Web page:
Ahmad Carroll definitely has had a rough couple weeks to start this season. He received four penalties (three were accepted) in the team's opening loss at Detroit and in week two, cornerback Joey Thomas received the start ahead of Carroll.
On Sunday, Carroll appeared to make a few positive strides in being an impact player for the Green and Gold.
Starting in place of Thomas, who sat out with a concussion suffered last week, the second-year player out of Arkansas notched five tackles on the day, and seemingly did a good job in his technique as he avoided any penalties. But his fourth quarter interception was even more impressive.
Carroll dove for the Brian Griese pass and when he rolled over he had complete control of the ball. He had the presence of mind to return the ball 38 yards to the Tampa Bay 32-yard line before losing his balance and hitting the ground.
Had Carroll scored a touchdown on the play, Sherman joked, "I might have invited him over to my house for dinner tonight."
"He definitely made a nice play on that interception," Sherman added. "We should have gotten a touchdown out of that and that could have made a difference in the game."
Instead the Packers settled for Longwell's 32-yard field goal, their last score of the game.
"He gave us a chance to win because of that interception and we didn't get it done," Sherman said. "All of the negatives that he's brought upon himself with some of those penalties, I thought today that interception and playing clean was good. He certainly still has a ways to go, but I was proud of the fact that he made a big play there and gave us a chance to win the game."
Carroll's efforts didn't go unnoticed among his defensive teammates, either.
"That was a great play by Ahmad," cornerback Al Harris said. "He played a great game."
It's too early to tell if that effort was good enough to keep Carroll's starting job, however.
"We'll look at the tape and see how he played the other 55 snaps of the game," Sherman indicated. "But, he didn't hurt himself today I don't think. Obviously Joey Thomas' concussion from last week had some residual effects into this week and I don't know where it's going to be next week. So there are a lot of what-ifs there."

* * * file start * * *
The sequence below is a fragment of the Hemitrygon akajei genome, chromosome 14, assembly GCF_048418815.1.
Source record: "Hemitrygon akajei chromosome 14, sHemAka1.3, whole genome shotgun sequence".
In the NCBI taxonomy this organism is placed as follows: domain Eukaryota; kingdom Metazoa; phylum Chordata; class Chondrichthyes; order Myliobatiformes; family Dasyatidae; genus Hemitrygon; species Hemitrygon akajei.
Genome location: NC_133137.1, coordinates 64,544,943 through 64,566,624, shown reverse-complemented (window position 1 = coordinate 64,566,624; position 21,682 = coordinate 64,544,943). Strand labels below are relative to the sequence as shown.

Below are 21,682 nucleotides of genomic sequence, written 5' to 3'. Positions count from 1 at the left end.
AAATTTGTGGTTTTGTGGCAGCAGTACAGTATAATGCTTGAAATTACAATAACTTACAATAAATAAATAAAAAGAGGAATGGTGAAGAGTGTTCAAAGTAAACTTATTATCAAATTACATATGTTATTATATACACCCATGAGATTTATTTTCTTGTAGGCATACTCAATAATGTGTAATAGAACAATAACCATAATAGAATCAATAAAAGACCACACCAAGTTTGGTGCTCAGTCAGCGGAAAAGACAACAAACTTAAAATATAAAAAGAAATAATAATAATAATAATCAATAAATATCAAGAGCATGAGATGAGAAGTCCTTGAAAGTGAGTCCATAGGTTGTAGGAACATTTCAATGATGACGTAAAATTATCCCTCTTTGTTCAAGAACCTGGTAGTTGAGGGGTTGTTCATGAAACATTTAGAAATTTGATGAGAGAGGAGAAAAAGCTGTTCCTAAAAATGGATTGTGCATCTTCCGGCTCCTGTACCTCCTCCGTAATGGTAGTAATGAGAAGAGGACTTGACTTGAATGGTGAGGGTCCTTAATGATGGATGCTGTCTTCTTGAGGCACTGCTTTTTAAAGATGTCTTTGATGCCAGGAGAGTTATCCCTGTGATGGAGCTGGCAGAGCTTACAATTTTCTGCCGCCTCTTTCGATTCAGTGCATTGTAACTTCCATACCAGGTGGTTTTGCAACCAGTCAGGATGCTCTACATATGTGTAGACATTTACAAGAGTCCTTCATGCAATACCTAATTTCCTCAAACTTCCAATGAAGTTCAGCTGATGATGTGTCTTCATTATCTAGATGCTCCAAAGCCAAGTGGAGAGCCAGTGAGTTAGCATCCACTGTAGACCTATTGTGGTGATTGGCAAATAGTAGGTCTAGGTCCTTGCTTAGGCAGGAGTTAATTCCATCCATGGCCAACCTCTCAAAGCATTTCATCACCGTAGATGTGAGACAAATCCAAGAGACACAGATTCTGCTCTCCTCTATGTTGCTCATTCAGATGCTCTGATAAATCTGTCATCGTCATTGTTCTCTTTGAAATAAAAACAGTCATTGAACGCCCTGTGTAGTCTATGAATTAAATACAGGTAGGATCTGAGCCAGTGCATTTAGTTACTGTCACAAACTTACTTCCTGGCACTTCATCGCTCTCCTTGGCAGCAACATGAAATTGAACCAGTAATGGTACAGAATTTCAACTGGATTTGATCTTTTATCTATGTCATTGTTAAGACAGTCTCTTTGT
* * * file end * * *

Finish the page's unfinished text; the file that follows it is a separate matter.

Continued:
Kicking Game off the Mark
Ryan Longwell has been nearly automatic in his Green Bay Packer career, but Sunday wasn't one of his most enjoyable days.
The Packers all-time leading scorer missed an extra point after the team's first touchdown as well as a 42-yard field goal in third quarter. Despite the steady rain and the slippery field conditions, Longwell said those weren't a factor in the misses.
"On the extra point, we really didn't have a shot," Longwell explained. "It was just out of sequence. It takes all 11 of us to make a kick and all 11 of us to miss a kick. Sometimes you've got a shot and sometimes you don't and we had no shot of making that one."
The failed extra point attempt ended Longwell's streak of 156 straight point afters. The streak is a Packers record and was good enough for fourth among all active NFL kickers.
Long snapper Rob Davis' snap sailed a bit and Sander had difficulty getting the ball down in time for Longwell to get a clean attempt.